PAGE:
2016-10-06 - The Night Voyage - 0003 [flickr]

The pages are thick and sturdy; you’d really have to use some elbow grease to press through to the other side. The paperback book comes with a dust jacket (look underneath! there’s printing on both sides!), and the naked cover is quite lovely on its own.

The Night Voyage would make a wonderful Secret Santa gift or stocking stuffer, especially for book lovers: You’ve got to love a coloring book that features drawings of book piles inside!

(This review is also available on Amazon, Library Thing, and Goodreads. Please click through and vote it helpful if you’re so inclined!)

tweets for 2016-12-01

December 2nd, 2016 2:00 am by Kelly Garbato

tweets for 2016-11-30

December 1st, 2016 2:00 am by Kelly Garbato

Book Review: Slipping: Stories, Essays, & Other Writing, Lauren Beukes (2016)

November 30th, 2016 7:00 am by Kelly Garbato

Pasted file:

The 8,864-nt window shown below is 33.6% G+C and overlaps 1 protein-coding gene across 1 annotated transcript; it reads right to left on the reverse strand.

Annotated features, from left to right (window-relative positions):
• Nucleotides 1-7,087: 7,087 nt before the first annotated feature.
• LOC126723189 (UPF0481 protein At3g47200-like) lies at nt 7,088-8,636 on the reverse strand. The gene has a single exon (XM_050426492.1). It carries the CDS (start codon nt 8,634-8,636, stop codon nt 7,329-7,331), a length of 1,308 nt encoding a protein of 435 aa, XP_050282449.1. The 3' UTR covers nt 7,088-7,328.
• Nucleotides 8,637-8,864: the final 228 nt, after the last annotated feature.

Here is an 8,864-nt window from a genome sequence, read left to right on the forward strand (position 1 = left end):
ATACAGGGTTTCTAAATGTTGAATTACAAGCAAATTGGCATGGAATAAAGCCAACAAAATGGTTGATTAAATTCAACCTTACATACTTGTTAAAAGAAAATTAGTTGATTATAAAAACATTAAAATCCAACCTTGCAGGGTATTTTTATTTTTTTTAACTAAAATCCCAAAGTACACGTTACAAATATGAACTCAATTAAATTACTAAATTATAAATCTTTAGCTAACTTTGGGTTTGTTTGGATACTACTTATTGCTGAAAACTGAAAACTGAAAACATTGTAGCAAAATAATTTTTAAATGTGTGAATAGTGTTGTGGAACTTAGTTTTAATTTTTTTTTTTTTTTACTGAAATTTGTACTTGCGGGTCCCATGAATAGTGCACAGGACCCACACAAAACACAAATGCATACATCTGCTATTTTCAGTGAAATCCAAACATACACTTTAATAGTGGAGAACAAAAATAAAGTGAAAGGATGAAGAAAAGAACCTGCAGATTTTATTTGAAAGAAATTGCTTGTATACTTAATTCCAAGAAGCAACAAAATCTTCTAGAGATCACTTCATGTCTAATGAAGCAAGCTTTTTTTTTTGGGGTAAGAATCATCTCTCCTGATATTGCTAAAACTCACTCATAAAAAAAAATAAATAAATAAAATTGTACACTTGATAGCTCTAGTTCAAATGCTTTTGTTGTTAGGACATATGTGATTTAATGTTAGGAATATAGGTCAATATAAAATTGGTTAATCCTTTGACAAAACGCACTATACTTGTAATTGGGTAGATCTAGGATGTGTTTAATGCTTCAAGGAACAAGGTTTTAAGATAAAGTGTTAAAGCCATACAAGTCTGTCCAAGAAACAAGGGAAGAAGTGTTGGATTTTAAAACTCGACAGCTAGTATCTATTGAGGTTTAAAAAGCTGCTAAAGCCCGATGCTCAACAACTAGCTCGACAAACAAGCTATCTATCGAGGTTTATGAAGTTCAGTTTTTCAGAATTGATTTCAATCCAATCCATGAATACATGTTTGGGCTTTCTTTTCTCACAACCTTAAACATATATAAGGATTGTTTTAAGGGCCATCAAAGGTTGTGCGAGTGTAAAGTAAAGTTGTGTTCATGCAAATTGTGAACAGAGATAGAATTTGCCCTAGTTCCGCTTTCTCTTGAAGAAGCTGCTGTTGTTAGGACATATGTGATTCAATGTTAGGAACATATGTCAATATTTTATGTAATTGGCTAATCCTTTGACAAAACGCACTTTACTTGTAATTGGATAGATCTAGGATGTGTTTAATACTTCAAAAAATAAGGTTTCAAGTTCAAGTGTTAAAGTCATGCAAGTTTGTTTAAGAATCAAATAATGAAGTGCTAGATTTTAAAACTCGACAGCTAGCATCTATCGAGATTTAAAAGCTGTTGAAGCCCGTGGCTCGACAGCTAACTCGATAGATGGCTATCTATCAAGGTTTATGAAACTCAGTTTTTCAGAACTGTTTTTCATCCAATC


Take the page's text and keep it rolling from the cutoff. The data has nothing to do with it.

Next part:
“I am fearfully and wonderfully made.”

four out of five stars

(Full disclosure: I received a free electronic ARC for review through NetGalley. Trigger warning for violence against women.)

a is for algebra

“It’s all equations,” she says. “It’s all explainable.” Like we could break down the whole universe into factors and exponents and multiples of x. Like there is no mystery to anything at all.

“Okay, what about love?” I shoot back, irritated at her practicality.

And she ripostes with: “Fine. xx + xy = xxx.”

She has to explain the bit about chromosomes. This is her idea of a dirty joke. Later, I wonder if this was also her idea of a come-on.

(“Alegbra”)

Don’t worry, she repeats, her back to him, laying out things with serrated edges and conducting pads and blunt wrenching teeth. You can’t dehumanize something that isn’t human.

(“Unaccounted”)

Pearl looks back at the protestors. One of the handwritten banners stays with her. “I am fearfully and wonderfully made,” it reads.

(“Slipping”)

I love Lauren Beukes, and I generally dig short stories – especially those belonging to the SF/dystopia genre. So I was pretty psyched to get my hands on an early copy of Slipping, Beukes’s very first collection of short fiction and non-fiction essays. (There’s also 2014’s Pop Tarts and Other Stories, which I’m not counting since it’s comprised of just three short stories – all of which appear here.)